Roget's 21st Century Thesaurus, Third Edition Copyright © 2013 by the Philip Lief Group.


He waged war against astrology, alchemy, witchcraft, and like impostures.

"Look in your mirror for the alchemy needed there," he bade her.

"It is not an alchemy in which myself I dabble," he said slowly.

The myth is to religion what alchemy is to chemistry or astrology is to astronomy.

There was always something fascinating to me in the old books of alchemy.

Perhaps I am wrong in implying that alchemy is an extinct folly.

Oh you think she's shabby, but you must allow for the alchemy of art.

He became a mystic philosopher and gave attention to alchemy.

No time now for alchemy; but for the horoscope, it is the veriest season.

This seems to be the only species of alchemy to which the Jesuits have said the Chinese are addicted.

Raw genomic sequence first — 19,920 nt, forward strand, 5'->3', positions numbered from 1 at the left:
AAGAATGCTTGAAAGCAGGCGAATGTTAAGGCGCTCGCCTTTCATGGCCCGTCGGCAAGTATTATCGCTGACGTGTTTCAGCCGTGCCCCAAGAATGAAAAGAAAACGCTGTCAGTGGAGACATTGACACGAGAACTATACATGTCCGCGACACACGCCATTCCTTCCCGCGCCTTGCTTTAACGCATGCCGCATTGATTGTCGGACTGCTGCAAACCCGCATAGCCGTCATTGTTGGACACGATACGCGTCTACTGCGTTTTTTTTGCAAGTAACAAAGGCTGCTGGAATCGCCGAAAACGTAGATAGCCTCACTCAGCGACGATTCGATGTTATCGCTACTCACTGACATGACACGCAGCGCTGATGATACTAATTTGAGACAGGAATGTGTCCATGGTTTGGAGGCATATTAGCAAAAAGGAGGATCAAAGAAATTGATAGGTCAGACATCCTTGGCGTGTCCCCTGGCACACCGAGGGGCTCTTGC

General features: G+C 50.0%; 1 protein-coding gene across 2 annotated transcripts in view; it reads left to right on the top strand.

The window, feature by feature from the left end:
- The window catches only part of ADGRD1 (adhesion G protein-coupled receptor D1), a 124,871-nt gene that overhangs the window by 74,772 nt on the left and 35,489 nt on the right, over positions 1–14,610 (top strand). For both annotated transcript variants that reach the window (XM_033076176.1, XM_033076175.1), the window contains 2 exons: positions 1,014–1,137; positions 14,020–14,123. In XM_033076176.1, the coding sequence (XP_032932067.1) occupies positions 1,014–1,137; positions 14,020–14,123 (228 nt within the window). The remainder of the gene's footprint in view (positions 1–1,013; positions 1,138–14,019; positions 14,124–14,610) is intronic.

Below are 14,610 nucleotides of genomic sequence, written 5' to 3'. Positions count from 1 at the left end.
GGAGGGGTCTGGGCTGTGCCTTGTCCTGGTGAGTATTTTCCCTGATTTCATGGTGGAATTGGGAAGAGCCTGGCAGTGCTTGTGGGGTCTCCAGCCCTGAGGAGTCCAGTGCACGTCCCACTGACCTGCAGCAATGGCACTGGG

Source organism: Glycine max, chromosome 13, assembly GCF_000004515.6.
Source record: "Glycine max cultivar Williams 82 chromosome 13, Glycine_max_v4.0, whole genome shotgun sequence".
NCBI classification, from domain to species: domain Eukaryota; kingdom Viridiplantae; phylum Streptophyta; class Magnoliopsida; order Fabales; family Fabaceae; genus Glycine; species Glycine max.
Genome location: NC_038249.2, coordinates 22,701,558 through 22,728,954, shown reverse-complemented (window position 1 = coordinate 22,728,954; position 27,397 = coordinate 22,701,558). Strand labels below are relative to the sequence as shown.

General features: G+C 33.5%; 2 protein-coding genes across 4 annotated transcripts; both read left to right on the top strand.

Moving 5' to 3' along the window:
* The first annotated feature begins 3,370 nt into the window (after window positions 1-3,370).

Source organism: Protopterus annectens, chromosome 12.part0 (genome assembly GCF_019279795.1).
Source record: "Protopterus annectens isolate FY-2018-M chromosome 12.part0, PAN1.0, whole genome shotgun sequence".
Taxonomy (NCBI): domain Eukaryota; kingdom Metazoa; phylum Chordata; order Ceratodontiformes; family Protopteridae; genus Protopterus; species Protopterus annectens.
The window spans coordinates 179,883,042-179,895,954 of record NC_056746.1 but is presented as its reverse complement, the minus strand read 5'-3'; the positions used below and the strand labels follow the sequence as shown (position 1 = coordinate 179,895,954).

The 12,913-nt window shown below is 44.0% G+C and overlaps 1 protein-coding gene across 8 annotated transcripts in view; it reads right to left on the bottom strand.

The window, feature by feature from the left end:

mid-14c., from Old French alchimie (14c.), alquemie (13c.), from Medieval Latin alkimia, from Arabic al-kimiya, from Greek khemeioa (found c.300 C.E. in a decree of Diocletian against "the old writings of the Egyptians"), all meaning "alchemy." Perhaps from an old name for Egypt (Khemia, literally "land of black earth," found in Plutarch), or from Greek khymatos "that which is poured out," from khein "to pour," related to khymos "juice, sap" [Klein, citing W. Muss-Arnolt, calls this folk etymology]. The word seems to have elements of both origins.

The al- is the Arabic definite article, "the." The art and the name were adopted by the Arabs from Alexandrians and thence returned to Europe via Spain. Alchemy was the "chemistry" of the Middle Ages and early modern times; since c.1600 the word has been applied distinctively to the pursuit of the transmutation of baser metals into gold, which, along with the search for the universal solvent and the panacea, were the chief occupations of early chemistry.


Roget's 21st Century Thesaurus, Third Edition Copyright © 2013 by the Philip Lief Group.